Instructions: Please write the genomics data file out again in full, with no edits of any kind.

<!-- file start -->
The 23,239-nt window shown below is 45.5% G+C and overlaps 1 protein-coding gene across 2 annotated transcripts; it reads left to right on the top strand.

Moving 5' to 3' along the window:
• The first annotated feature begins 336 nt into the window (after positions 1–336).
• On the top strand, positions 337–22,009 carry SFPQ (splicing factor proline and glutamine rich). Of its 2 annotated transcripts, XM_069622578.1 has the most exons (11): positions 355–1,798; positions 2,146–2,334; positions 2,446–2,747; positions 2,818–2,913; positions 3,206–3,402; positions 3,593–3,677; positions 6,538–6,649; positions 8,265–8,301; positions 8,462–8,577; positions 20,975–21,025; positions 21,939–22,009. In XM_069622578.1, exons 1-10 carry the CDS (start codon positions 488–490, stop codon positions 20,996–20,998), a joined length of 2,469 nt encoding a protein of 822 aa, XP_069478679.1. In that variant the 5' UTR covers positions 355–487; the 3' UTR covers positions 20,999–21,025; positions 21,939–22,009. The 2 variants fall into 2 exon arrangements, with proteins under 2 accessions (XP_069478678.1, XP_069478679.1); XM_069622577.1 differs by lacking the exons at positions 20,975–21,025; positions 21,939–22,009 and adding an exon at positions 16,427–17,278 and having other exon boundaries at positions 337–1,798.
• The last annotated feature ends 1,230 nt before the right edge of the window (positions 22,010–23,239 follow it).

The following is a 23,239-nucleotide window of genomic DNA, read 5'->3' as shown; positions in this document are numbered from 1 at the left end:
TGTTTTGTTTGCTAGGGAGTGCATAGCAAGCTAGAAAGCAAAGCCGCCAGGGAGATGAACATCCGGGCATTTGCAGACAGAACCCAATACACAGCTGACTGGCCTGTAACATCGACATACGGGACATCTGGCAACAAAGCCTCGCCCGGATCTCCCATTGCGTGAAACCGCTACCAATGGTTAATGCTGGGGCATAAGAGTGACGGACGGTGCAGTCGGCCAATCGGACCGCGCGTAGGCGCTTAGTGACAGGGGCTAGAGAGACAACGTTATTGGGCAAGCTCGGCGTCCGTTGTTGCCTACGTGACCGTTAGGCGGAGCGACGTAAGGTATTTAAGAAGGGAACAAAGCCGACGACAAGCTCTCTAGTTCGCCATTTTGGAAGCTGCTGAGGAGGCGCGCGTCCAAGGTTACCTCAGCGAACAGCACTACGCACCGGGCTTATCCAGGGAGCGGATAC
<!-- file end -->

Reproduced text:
The 23,239-nt window shown below is 45.5% G+C and overlaps 1 protein-coding gene across 2 annotated transcripts; it reads left to right on the top strand.

Moving 5' to 3' along the window:
• The first annotated feature begins 336 nt into the window (after positions 1–336).
• On the top strand, positions 337–22,009 carry SFPQ (splicing factor proline and glutamine rich). Of its 2 annotated transcripts, XM_069622578.1 has the most exons (11): positions 355–1,798; positions 2,146–2,334; positions 2,446–2,747; positions 2,818–2,913; positions 3,206–3,402; positions 3,593–3,677; positions 6,538–6,649; positions 8,265–8,301; positions 8,462–8,577; positions 20,975–21,025; positions 21,939–22,009. In XM_069622578.1, exons 1-10 carry the CDS (start codon positions 488–490, stop codon positions 20,996–20,998), a joined length of 2,469 nt encoding a protein of 822 aa, XP_069478679.1. In that variant the 5' UTR covers positions 355–487; the 3' UTR covers positions 20,999–21,025; positions 21,939–22,009. The 2 variants fall into 2 exon arrangements, with proteins under 2 accessions (XP_069478678.1, XP_069478679.1); XM_069622577.1 differs by lacking the exons at positions 20,975–21,025; positions 21,939–22,009 and adding an exon at positions 16,427–17,278 and having other exon boundaries at positions 337–1,798.
• The last annotated feature ends 1,230 nt before the right edge of the window (positions 22,010–23,239 follow it).

The following is a 23,239-nucleotide window of genomic DNA, read 5'->3' as shown; positions in this document are numbered from 1 at the left end:
TGTTTTGTTTGCTAGGGAGTGCATAGCAAGCTAGAAAGCAAAGCCGCCAGGGAGATGAACATCCGGGCATTTGCAGACAGAACCCAATACACAGCTGACTGGCCTGTAACATCGACATACGGGACATCTGGCAACAAAGCCTCGCCCGGATCTCCCATTGCGTGAAACCGCTACCAATGGTTAATGCTGGGGCATAAGAGTGACGGACGGTGCAGTCGGCCAATCGGACCGCGCGTAGGCGCTTAGTGACAGGGGCTAGAGAGACAACGTTATTGGGCAAGCTCGGCGTCCGTTGTTGCCTACGTGACCGTTAGGCGGAGCGACGTAAGGTATTTAAGAAGGGAACAAAGCCGACGACAAGCTCTCTAGTTCGCCATTTTGGAAGCTGCTGAGGAGGCGCGCGTCCAAGGTTACCTCAGCGAACAGCACTACGCACCGGGCTTATCCAGGGAGCGGATAC